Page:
, Volume 149, Issue 4, pp 620–634

Reducing complexity when studying seed dispersal at community scales: a functional classification of vertebrate seed dispersers in tropical forests

Plant Animal Interactions


The process of seed dispersal has a profound effect on vegetation structure and diversity in tropical forests. However, our understanding of the process and our ability to predict its outcomes at a community scale are limited by the frequently large number of interactions associated with it. Here, we outline an approach to dealing with this complexity that reduces the number of unique interactions considered by classifying the participants according to their functional similarity. We derived a classification of dispersers based on the nature of the dispersal service they provide to plants. We described the quantities of fruit handled, the quality of handling and the diversity of plants to which the service is provided. We used ten broad disperser traits to group 26 detailed measures for each disperser. We then applied this approach to vertebrate dispersers in Australia’s tropical forests. Using this we also develop a classification that may be more generally applicable. For each disperser, data relating to each trait was obtained either from the field or published literature. First, we identified dispersers whose service outcomes were so distinct that statistical analysis was not required and assigned them to functional groups. The remaining dispersers were assigned to functional groups using cluster analysis. The combined processes created 15 functional groups from 65 vertebrate dispersers in Australian tropical forests. Our approach—grouping dispersers on the basis of the type of dispersal service provided and the fruit types it is provided to—represents a means of reducing the complexity encountered in tropical seed dispersal systems and could be effectively applied in community level studies. It also represents a useful tool for exploring changes in dispersal services when the distribution and abundance of animal populations change due to human impacts.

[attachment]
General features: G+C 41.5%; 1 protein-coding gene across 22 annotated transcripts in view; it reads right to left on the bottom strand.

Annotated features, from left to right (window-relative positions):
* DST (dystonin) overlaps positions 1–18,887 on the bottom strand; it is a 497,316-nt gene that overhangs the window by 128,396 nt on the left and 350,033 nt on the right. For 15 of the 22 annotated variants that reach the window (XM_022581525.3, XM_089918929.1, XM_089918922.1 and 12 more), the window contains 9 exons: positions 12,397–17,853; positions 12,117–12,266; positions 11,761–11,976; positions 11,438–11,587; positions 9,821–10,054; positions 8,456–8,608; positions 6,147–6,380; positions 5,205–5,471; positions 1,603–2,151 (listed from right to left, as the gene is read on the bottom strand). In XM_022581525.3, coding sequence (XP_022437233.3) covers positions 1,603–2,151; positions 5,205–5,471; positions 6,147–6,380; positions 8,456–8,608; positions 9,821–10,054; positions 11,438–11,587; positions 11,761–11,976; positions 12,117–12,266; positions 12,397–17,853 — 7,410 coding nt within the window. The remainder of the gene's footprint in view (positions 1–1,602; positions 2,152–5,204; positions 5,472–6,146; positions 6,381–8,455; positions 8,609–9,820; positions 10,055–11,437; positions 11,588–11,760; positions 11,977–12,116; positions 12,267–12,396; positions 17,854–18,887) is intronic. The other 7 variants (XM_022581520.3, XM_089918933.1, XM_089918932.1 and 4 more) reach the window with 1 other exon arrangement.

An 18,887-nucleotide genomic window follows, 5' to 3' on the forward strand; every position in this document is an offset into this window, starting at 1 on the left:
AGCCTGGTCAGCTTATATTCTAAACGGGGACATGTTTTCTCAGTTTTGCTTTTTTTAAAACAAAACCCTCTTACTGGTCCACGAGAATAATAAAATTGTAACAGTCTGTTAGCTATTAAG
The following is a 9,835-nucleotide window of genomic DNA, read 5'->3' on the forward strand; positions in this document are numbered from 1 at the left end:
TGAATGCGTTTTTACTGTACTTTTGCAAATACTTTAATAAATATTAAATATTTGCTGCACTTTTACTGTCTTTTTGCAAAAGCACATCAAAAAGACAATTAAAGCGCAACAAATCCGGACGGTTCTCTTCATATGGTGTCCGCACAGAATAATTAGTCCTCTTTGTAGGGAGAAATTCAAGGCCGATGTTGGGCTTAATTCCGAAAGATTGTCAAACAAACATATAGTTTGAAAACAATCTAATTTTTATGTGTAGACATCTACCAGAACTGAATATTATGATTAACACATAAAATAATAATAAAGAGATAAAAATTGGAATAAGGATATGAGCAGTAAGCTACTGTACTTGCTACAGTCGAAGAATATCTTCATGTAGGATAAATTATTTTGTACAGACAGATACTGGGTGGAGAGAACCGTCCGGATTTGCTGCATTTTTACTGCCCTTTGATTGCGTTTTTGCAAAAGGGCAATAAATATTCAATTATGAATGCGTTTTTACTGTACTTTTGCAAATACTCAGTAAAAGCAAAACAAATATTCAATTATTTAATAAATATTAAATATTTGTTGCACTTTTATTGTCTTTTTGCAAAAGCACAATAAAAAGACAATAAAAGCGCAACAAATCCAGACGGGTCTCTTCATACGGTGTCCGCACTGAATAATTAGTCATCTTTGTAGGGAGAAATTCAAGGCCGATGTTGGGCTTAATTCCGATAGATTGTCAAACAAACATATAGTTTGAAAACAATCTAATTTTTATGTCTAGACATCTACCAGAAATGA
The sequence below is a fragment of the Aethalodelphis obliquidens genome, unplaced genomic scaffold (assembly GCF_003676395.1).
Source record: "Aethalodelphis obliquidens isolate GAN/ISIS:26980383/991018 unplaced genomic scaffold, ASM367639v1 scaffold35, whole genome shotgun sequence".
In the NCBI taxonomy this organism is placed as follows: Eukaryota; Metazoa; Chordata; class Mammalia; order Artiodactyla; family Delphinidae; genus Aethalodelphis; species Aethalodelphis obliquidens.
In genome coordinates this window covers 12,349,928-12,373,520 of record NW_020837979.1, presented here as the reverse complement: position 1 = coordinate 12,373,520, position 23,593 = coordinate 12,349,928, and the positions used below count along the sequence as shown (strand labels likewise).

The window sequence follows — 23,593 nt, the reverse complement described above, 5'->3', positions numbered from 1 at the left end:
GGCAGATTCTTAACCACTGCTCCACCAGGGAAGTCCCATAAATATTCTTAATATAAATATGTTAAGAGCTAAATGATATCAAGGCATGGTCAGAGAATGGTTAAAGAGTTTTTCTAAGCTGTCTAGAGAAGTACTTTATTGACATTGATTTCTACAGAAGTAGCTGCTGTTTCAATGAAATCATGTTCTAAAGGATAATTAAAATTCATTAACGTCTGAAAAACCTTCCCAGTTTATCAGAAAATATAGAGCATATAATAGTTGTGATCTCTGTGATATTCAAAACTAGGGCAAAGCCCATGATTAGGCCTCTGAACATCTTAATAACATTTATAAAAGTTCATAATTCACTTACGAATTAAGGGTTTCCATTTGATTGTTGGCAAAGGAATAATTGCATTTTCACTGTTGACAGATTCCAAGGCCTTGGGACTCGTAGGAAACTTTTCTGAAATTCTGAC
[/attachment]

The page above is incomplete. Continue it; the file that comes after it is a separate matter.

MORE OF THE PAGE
Rainforest Frugivores Granivores Ecosystem Landscape 

Supplementary material

442_2006_475_MOESM1_ESM.doc (30 kb)
Supplementary material (DOC 30 KB)


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Copyright information

© Springer-Verlag 2006

Authors and Affiliations

  1. 1.CSIRO Sustainable Ecosystems and the Rainforest CRCAthertonAustralia

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